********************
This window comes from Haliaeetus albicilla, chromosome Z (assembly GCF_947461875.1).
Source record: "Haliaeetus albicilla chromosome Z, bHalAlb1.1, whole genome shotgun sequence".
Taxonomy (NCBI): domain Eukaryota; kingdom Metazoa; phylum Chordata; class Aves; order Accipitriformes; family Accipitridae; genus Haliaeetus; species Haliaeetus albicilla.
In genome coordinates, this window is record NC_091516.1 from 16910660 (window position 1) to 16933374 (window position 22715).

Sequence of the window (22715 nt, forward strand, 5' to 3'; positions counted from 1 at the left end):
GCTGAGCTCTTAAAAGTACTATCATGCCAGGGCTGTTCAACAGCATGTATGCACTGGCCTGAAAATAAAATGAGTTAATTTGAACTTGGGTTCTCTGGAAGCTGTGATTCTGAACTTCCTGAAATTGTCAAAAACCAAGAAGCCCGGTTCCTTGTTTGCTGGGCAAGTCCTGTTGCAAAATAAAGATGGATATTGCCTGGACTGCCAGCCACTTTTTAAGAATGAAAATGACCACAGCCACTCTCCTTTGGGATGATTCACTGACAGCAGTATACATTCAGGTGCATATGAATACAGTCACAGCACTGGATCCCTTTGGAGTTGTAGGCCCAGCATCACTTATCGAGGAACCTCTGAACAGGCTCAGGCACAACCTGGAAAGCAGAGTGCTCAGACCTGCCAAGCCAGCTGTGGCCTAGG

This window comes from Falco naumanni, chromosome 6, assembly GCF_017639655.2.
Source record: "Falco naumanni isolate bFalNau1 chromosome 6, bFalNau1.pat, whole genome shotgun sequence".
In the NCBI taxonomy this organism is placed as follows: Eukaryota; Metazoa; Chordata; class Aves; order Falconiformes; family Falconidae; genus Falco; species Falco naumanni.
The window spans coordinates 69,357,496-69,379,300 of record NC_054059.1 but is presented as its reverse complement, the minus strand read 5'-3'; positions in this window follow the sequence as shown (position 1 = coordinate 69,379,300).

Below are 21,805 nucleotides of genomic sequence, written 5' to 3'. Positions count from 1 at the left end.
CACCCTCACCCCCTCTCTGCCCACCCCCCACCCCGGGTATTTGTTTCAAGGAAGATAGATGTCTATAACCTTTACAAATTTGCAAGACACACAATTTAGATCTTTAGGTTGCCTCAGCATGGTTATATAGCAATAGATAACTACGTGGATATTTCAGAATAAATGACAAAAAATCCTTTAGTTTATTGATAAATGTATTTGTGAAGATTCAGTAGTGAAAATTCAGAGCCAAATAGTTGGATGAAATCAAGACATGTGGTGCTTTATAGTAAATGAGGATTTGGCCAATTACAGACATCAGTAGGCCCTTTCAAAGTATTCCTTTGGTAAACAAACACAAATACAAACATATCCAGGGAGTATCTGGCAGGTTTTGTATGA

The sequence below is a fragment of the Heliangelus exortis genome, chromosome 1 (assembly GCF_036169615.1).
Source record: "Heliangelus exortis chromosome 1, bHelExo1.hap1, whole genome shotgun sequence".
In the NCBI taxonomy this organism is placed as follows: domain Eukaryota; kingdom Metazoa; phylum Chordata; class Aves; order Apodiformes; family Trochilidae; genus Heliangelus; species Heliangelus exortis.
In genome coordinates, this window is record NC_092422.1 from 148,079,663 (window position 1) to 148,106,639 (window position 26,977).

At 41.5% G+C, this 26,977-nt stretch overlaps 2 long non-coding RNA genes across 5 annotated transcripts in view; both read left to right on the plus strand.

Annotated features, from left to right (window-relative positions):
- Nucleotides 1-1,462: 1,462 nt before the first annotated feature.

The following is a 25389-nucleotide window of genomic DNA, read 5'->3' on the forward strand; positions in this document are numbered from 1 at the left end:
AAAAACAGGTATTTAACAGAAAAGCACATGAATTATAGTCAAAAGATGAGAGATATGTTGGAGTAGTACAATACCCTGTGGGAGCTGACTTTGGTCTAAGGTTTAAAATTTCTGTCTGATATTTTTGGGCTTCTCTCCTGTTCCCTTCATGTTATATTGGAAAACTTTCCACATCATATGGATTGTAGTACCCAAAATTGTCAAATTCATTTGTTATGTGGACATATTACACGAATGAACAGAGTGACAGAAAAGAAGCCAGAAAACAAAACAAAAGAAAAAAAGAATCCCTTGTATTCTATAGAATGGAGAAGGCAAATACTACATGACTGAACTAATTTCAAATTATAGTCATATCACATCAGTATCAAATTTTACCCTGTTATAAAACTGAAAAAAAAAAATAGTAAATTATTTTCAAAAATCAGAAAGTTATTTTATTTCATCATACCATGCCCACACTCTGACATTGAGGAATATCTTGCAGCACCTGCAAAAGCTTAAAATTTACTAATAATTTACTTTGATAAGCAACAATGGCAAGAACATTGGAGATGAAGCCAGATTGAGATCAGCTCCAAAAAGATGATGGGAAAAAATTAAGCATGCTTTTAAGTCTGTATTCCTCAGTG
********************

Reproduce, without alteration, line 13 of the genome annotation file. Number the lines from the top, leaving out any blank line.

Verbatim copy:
The sequence below is a fragment of the Heliangelus exortis genome, chromosome 1 (assembly GCF_036169615.1).